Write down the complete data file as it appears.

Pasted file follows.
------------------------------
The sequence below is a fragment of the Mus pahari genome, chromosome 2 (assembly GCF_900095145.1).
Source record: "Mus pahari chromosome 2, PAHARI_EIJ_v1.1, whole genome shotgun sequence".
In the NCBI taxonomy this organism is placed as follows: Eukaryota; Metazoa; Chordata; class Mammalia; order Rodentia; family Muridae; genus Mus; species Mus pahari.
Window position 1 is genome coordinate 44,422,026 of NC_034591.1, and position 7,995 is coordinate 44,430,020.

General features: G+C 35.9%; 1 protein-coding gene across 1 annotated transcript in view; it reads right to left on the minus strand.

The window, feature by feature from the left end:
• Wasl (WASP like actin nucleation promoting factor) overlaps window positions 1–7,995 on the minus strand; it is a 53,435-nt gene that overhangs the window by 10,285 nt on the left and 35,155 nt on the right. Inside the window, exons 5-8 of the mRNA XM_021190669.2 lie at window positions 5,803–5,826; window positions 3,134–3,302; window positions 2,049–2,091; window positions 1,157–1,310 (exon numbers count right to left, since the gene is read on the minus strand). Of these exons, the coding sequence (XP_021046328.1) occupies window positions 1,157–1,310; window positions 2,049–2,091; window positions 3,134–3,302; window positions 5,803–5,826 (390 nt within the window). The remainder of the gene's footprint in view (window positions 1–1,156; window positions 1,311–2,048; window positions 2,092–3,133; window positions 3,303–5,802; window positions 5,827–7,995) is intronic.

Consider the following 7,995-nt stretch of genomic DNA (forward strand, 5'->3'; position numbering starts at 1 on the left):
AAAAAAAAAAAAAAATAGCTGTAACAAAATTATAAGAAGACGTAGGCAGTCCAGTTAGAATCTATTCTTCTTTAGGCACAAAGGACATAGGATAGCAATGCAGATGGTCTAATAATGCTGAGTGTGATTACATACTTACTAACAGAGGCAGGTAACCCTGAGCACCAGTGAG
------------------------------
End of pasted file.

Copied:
The sequence below is a fragment of the Mus pahari genome, chromosome 2 (assembly GCF_900095145.1).
Source record: "Mus pahari chromosome 2, PAHARI_EIJ_v1.1, whole genome shotgun sequence".
In the NCBI taxonomy this organism is placed as follows: Eukaryota; Metazoa; Chordata; class Mammalia; order Rodentia; family Muridae; genus Mus; species Mus pahari.
Window position 1 is genome coordinate 44,422,026 of NC_034591.1, and position 7,995 is coordinate 44,430,020.

General features: G+C 35.9%; 1 protein-coding gene across 1 annotated transcript in view; it reads right to left on the minus strand.

The window, feature by feature from the left end:
• Wasl (WASP like actin nucleation promoting factor) overlaps window positions 1–7,995 on the minus strand; it is a 53,435-nt gene that overhangs the window by 10,285 nt on the left and 35,155 nt on the right. Inside the window, exons 5-8 of the mRNA XM_021190669.2 lie at window positions 5,803–5,826; window positions 3,134–3,302; window positions 2,049–2,091; window positions 1,157–1,310 (exon numbers count right to left, since the gene is read on the minus strand). Of these exons, the coding sequence (XP_021046328.1) occupies window positions 1,157–1,310; window positions 2,049–2,091; window positions 3,134–3,302; window positions 5,803–5,826 (390 nt within the window). The remainder of the gene's footprint in view (window positions 1–1,156; window positions 1,311–2,048; window positions 2,092–3,133; window positions 3,303–5,802; window positions 5,827–7,995) is intronic.

Consider the following 7,995-nt stretch of genomic DNA (forward strand, 5'->3'; position numbering starts at 1 on the left):
AAAAAAAAAAAAAAATAGCTGTAACAAAATTATAAGAAGACGTAGGCAGTCCAGTTAGAATCTATTCTTCTTTAGGCACAAAGGACATAGGATAGCAATGCAGATGGTCTAATAATGCTGAGTGTGATTACATACTTACTAACAGAGGCAGGTAACCCTGAGCACCAGTGAG